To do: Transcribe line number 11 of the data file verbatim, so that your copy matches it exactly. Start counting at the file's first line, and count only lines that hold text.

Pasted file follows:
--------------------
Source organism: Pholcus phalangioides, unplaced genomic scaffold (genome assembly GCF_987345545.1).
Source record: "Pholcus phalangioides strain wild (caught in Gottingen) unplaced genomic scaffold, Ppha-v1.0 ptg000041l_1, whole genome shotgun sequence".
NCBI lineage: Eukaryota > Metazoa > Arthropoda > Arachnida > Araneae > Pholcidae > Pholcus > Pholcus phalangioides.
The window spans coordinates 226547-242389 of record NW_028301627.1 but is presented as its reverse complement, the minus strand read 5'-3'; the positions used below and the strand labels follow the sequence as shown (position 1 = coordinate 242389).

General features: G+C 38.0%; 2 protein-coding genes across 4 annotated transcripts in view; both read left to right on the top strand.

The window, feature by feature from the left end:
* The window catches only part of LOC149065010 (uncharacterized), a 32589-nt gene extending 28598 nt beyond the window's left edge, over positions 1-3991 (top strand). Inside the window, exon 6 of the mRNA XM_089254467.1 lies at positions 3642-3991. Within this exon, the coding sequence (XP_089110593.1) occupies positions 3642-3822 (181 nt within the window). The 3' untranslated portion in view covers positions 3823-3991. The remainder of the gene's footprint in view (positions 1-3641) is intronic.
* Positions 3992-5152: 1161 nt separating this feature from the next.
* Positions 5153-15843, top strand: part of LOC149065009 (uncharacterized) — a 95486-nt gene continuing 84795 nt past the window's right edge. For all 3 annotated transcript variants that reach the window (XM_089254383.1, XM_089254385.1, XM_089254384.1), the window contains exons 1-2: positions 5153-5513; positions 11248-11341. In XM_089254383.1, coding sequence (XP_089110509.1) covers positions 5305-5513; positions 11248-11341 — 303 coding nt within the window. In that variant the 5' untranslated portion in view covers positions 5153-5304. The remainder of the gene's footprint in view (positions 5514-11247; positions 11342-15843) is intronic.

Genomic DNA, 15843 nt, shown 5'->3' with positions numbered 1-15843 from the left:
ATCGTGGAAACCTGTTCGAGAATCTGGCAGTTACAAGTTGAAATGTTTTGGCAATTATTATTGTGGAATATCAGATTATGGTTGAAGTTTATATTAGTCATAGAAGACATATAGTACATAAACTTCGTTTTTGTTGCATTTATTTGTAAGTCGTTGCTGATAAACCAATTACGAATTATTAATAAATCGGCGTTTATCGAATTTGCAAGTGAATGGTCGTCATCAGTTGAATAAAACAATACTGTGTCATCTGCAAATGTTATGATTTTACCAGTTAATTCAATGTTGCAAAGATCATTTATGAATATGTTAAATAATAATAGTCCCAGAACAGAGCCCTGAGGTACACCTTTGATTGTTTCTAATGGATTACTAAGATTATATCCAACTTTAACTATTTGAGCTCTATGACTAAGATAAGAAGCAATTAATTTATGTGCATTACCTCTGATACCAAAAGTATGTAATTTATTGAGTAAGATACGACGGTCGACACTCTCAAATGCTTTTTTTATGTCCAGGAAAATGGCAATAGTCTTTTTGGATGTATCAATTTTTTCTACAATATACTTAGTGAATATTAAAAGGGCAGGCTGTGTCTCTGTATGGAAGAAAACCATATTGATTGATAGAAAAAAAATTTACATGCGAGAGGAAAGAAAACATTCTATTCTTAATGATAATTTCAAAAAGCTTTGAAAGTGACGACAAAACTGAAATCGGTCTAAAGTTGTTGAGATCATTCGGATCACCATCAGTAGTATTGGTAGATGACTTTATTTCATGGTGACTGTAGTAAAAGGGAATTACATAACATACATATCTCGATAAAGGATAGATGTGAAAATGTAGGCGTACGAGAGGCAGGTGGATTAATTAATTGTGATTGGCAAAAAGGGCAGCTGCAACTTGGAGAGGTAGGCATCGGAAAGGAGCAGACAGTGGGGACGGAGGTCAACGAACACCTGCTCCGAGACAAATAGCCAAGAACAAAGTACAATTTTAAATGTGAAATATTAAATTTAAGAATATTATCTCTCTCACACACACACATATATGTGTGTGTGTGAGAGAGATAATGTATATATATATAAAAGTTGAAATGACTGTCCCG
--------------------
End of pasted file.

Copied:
ATCGTGGAAACCTGTTCGAGAATCTGGCAGTTACAAGTTGAAATGTTTTGGCAATTATTATTGTGGAATATCAGATTATGGTTGAAGTTTATATTAGTCATAGAAGACATATAGTACATAAACTTCGTTTTTGTTGCATTTATTTGTAAGTCGTTGCTGATAAACCAATTACGAATTATTAATAAATCGGCGTTTATCGAATTTGCAAGTGAATGGTCGTCATCAGTTGAATAAAACAATACTGTGTCATCTGCAAATGTTATGATTTTACCAGTTAATTCAATGTTGCAAAGATCATTTATGAATATGTTAAATAATAATAGTCCCAGAACAGAGCCCTGAGGTACACCTTTGATTGTTTCTAATGGATTACTAAGATTATATCCAACTTTAACTATTTGAGCTCTATGACTAAGATAAGAAGCAATTAATTTATGTGCATTACCTCTGATACCAAAAGTATGTAATTTATTGAGTAAGATACGACGGTCGACACTCTCAAATGCTTTTTTTATGTCCAGGAAAATGGCAATAGTCTTTTTGGATGTATCAATTTTTTCTACAATATACTTAGTGAATATTAAAAGGGCAGGCTGTGTCTCTGTATGGAAGAAAACCATATTGATTGATAGAAAAAAAATTTACATGCGAGAGGAAAGAAAACATTCTATTCTTAATGATAATTTCAAAAAGCTTTGAAAGTGACGACAAAACTGAAATCGGTCTAAAGTTGTTGAGATCATTCGGATCACCATCAGTAGTATTGGTAGATGACTTTATTTCATGGTGACTGTAGTAAAAGGGAATTACATAACATACATATCTCGATAAAGGATAGATGTGAAAATGTAGGCGTACGAGAGGCAGGTGGATTAATTAATTGTGATTGGCAAAAAGGGCAGCTGCAACTTGGAGAGGTAGGCATCGGAAAGGAGCAGACAGTGGGGACGGAGGTCAACGAACACCTGCTCCGAGACAAATAGCCAAGAACAAAGTACAATTTTAAATGTGAAATATTAAATTTAAGAATATTATCTCTCTCACACACACACATATATGTGTGTGTGTGAGAGAGATAATGTATATATATATAAAAGTTGAAATGACTGTCCCG